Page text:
1. Addition Rule.  Nothing special here; the section works well.  An important point to emphasize is that the addition rule is invoked to find the probability of A or B, not A and B.  If we want to determine p(A and B), we need to use the multiplication rule, not the addition rule.

1. Multiplication Rule.  This section works well too.  Again, it is important to emphasize that the multiplication rule is used to solve problems that ask for the probability of both A and B, not just one of them, A or B.

1. Definitions.  To understand the material on these two rules, knowing the definitions of mutually exclusive events and of exhaustive events is important.  However, these definitions are usually learned by students without requiring any special effort on the instructor’s part, other that presenting them in the lecture.

1. Probability and continuous variables.  This is an easy section.  There is an obvious similarity to the material presented in conjunction with the z test and normal distributions presented in Chapter 5.  In fact, the main difference is that the problems in Chapter 8 ask for probability values rather than area under the curve.  I point out to the students this similarity and assert that if they can handle the material in Chapter 5, it should be very easy to this grasp this topic.  Then I go over the problems contained in this part of the chapter, using transparencies, and they quickly catch on.  If a student is having any difficulty with this material, it usually means that the student has the same difficulty with the material in Chapter 5.  Resolving the difficulty with the Chapter 5 issue usually clears up both.

DISCUSSION QUESTIONS

1. The process of random sampling guarantees that the sample selected will be representative of the population. Is this statement true?  Discuss.

1. For the laws of probability to apply to the sample, it is necessary for the sample to be a random sample. Is this statement true?  Discuss.

1. If I were to roll a real die, it is unlikely that the a priori and a posteriori probability of rolling a 5 will be equal. Is this statement correct?  Discuss.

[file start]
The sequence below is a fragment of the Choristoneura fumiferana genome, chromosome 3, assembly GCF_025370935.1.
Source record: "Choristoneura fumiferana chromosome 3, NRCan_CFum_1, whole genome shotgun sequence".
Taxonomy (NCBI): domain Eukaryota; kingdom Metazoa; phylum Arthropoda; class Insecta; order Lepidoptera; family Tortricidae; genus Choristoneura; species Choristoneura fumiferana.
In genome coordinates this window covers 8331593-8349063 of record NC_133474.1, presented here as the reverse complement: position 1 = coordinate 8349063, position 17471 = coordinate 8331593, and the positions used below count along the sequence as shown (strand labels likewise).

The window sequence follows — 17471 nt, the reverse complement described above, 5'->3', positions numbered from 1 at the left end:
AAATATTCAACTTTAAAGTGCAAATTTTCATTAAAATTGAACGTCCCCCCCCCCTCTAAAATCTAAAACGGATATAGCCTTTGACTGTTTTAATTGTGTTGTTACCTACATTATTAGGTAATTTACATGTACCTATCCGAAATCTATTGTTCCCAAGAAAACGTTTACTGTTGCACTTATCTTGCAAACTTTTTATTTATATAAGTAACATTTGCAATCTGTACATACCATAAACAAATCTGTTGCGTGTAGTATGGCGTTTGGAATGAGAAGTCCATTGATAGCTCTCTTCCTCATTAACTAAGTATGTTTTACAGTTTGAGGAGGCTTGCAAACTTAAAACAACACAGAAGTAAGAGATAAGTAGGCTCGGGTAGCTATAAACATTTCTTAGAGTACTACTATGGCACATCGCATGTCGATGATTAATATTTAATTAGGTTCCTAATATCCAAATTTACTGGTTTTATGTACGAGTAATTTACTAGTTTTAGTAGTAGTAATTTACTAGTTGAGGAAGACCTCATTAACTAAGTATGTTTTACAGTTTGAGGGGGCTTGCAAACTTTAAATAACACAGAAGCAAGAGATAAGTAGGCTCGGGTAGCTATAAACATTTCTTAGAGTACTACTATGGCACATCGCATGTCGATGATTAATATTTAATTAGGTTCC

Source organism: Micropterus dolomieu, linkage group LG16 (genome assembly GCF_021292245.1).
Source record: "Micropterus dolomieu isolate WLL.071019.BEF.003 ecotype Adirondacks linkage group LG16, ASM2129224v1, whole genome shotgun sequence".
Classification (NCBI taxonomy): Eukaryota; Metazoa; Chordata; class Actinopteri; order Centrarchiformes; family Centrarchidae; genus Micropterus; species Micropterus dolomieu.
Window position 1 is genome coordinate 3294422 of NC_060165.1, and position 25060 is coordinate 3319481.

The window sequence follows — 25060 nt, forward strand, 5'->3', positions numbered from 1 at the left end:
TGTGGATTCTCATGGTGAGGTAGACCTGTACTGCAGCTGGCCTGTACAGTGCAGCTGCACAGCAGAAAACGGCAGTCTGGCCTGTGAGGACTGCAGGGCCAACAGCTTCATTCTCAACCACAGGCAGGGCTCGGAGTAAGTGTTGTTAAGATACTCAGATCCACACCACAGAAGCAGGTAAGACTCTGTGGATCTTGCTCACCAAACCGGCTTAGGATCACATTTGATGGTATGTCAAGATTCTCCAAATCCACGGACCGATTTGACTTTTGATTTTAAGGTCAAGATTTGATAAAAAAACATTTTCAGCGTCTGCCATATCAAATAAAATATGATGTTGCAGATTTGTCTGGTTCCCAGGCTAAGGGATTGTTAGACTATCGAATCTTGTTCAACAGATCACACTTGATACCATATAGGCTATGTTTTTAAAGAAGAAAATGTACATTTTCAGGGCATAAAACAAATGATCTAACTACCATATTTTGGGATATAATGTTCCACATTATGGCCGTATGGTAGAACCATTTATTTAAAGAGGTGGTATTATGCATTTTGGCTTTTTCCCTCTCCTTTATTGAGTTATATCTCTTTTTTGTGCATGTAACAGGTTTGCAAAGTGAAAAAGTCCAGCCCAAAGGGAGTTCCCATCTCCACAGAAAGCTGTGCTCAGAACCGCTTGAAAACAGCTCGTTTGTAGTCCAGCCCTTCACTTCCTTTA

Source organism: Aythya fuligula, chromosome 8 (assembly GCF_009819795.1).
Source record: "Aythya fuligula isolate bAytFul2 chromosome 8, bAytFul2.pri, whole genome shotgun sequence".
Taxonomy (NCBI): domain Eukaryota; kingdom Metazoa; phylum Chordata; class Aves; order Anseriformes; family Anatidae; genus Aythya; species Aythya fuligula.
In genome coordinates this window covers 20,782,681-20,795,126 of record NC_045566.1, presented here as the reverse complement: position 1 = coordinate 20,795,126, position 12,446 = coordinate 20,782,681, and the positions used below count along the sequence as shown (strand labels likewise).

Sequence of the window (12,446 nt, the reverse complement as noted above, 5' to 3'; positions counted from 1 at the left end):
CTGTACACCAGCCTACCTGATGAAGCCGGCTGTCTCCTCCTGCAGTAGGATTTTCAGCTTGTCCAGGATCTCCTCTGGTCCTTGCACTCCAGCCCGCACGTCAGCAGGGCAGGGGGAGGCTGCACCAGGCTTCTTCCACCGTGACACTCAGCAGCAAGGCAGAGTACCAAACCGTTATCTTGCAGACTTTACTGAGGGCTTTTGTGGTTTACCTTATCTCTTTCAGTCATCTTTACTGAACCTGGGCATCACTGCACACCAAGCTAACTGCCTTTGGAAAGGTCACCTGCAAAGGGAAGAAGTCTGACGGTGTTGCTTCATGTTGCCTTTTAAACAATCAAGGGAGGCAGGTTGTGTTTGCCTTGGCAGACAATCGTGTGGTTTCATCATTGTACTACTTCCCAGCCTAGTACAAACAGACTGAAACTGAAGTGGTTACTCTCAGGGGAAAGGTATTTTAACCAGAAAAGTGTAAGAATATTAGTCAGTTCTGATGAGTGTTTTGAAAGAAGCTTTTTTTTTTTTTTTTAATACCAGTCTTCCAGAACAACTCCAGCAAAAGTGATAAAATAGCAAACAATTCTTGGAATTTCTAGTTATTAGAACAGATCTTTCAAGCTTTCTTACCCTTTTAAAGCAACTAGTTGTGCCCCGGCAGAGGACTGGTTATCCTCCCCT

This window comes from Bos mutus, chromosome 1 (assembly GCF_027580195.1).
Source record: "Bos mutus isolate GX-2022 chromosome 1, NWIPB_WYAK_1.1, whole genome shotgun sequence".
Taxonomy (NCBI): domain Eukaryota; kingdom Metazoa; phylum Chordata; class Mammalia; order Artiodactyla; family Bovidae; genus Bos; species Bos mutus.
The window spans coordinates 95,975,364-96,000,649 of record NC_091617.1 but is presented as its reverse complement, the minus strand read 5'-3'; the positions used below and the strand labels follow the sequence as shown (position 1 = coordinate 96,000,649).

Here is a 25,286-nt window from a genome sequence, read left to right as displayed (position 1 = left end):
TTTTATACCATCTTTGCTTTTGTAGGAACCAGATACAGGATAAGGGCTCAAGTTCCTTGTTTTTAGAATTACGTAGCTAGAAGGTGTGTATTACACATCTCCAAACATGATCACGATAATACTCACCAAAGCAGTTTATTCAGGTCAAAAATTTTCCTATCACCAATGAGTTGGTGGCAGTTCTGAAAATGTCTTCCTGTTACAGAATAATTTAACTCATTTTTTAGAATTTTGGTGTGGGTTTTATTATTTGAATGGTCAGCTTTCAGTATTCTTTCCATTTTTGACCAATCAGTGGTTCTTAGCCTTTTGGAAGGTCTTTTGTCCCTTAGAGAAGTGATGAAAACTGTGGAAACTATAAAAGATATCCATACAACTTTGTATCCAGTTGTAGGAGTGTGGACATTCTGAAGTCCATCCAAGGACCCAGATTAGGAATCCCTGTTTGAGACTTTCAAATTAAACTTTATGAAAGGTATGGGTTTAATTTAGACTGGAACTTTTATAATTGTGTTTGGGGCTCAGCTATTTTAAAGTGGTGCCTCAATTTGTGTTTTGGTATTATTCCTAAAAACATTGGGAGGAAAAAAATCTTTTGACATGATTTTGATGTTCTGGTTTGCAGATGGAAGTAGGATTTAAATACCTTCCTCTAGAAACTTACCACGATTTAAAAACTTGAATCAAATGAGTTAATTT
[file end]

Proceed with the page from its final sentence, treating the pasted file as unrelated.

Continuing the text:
1. Assume you are sampling one score from a rectangular distribution of population scores having a mean = 40 and a standard deviation = 15. You want to determine the probability of getting a score ≥ 48.  You compute the z transformation of 48 and look up the area corresponding to the z score in Table A (column C) of your textbook.  You conclude that this area gives the desired probability.  Is this conclusion correct?  Discuss.

TEST QUESTIONS

Multiple Choice

1. If events A and B are independent, then p(A and B) = _________.
2. p(A) + p(B) – p(A and B)
3. p(A)p(B)
4. p(A or B)
5. 0

1. If A and B are mutually exclusive and exhaustive, then p(A and B) = _________.
2. 1
3. 0
4. p(A) + p(B)
5. p(A) + p(B) – p(A and B)

1. If the odds in favor of an event occurring are 9 to 1, the probability of the event occurring is _________.
2. 9
3. 1/9
4. 9/10
5. 8/9

1. Probabilities vary between _________.
2. 0 and 2
3. 0 and 100
4. -1 and 0
5. 0 and 1

1. The Addition Rule states _________.
2. p(A or B) = p(A) + p(B) – p(A and B)
3. p(A and B) = p(A)p(B|A)
4. P + Q = 1
5. p(A)p(B|A) = p(A)p(B)

1. A sample is random if _________.
2. each possible sample of a given size has an equal chance of being selected
3. all members of the population have an equal chance of being selected into the sample
4. all members of the sample have an equal chance of being selected
5. a, or a and b
6. a and c

1. The Multiplication Rule states _________.
2. p(A or B) = p(A) + p(B) – p(A and B)
3. p(A or B) = p(A) + p(B)
4. p(A and B) = p(A)p(B|A)
5. p(A and B) = p(A) + p(B)

1. A priori probability refers to _________.
2. a probability value deduced from reason alone
3. the highest priority probability
4. a probability value determined after collecting data
5. none of the above

1. A posteriori probability refers to _________.
2. a probability value deduced from reason alone
3. low priority probability
4. a probability value determined after collecting data
5. none of the above

1. Two events are mutually exclusive if _________.
2. they are independent
3. they both cannot occur together
4. the occurrence of one slightly alters the probability of occurrence of the other
5. the probability of their joint occurrence equals one

1. A set of events is exhaustive if _________.
2. the sum of their probabilities equals one
3. the set includes all of the possible events
4. they are mutually exclusive